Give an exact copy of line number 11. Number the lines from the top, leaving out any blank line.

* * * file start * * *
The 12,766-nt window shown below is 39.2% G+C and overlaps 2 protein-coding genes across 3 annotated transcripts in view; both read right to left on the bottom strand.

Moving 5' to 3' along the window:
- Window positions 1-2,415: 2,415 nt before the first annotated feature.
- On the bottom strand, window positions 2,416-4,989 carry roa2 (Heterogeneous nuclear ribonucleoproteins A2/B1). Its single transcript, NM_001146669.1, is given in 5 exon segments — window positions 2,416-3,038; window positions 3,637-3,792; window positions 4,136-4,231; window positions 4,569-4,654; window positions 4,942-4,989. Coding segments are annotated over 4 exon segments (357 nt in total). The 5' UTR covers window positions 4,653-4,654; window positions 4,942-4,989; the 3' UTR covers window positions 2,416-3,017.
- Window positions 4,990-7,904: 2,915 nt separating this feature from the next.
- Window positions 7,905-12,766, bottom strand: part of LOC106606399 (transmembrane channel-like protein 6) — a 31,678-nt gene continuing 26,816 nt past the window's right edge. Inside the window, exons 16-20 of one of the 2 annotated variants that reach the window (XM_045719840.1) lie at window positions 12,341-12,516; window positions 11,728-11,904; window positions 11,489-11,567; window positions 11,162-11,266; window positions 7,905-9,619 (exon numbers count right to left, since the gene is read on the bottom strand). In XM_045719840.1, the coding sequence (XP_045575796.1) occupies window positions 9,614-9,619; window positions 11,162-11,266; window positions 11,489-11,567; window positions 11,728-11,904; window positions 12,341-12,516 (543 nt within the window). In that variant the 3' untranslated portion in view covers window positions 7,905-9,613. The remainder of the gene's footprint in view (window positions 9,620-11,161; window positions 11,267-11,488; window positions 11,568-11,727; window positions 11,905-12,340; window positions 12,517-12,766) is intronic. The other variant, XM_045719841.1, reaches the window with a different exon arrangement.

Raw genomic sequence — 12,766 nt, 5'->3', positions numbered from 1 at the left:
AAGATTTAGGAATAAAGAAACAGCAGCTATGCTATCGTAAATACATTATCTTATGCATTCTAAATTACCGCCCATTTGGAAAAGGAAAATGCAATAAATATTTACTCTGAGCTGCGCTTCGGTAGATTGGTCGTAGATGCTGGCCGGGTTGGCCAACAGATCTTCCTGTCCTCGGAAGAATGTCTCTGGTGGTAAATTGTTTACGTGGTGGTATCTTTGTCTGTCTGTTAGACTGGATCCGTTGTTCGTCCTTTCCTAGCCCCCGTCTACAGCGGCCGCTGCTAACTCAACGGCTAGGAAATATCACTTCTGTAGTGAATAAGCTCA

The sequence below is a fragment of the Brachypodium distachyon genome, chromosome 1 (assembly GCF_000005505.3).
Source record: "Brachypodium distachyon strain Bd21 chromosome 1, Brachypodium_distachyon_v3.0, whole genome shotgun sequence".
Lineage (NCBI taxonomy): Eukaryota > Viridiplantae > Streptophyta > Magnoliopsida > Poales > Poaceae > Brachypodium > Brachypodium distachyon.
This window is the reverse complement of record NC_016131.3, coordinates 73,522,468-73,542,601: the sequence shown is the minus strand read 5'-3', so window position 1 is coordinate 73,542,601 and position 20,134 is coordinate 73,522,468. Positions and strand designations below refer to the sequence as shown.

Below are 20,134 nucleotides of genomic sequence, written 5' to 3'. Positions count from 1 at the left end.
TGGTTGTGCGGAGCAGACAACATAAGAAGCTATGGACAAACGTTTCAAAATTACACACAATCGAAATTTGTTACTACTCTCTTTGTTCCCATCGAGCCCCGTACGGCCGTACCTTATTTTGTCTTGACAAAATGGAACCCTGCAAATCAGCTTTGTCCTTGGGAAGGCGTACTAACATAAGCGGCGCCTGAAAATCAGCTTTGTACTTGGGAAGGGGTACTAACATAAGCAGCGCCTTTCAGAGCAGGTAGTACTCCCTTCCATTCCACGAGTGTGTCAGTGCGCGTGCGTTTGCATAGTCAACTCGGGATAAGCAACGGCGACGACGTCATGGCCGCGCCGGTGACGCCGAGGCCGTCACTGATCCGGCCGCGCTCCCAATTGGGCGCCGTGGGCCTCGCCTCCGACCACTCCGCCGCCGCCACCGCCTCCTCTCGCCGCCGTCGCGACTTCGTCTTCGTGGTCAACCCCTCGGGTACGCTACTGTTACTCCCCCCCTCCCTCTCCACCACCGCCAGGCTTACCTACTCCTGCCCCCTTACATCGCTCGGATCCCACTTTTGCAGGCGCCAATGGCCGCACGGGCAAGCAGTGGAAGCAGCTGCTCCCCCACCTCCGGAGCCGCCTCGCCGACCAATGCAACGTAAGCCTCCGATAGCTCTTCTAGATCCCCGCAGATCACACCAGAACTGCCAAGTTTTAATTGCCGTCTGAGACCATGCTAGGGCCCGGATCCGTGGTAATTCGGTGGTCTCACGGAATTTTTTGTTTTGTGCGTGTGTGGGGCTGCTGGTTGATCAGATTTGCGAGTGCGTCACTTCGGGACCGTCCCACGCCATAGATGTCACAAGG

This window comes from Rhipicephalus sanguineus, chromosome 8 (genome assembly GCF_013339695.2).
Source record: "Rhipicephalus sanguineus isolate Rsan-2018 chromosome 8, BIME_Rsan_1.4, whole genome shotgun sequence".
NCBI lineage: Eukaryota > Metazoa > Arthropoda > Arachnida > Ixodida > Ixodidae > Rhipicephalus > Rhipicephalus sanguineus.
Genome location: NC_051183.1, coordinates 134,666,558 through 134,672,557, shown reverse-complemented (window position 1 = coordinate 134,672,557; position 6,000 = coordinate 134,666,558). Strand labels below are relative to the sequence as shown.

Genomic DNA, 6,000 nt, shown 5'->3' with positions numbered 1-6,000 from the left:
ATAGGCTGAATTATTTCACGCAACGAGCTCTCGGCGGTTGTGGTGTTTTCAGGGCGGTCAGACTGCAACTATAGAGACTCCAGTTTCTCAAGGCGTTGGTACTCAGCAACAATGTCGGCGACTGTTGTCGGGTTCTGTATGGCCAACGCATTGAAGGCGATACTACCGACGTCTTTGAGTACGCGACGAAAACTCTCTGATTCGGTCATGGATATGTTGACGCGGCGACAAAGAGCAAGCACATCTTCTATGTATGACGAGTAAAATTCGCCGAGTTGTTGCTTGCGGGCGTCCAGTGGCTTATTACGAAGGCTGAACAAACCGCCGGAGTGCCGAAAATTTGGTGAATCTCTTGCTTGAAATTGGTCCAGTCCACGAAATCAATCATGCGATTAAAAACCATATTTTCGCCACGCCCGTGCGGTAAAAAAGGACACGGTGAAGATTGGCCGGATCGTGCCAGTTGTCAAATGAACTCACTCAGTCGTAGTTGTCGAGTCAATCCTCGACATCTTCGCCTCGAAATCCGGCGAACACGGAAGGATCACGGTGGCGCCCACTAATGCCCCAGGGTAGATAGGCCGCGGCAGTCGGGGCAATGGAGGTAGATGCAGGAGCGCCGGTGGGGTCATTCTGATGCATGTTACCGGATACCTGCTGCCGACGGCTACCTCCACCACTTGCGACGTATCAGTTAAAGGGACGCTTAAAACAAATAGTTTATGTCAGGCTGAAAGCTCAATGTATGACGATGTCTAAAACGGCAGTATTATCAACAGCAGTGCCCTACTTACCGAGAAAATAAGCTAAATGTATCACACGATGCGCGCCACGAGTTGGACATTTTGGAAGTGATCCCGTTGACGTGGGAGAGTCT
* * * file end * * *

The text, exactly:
Lineage (NCBI taxonomy): Eukaryota > Viridiplantae > Streptophyta > Magnoliopsida > Poales > Poaceae > Brachypodium > Brachypodium distachyon.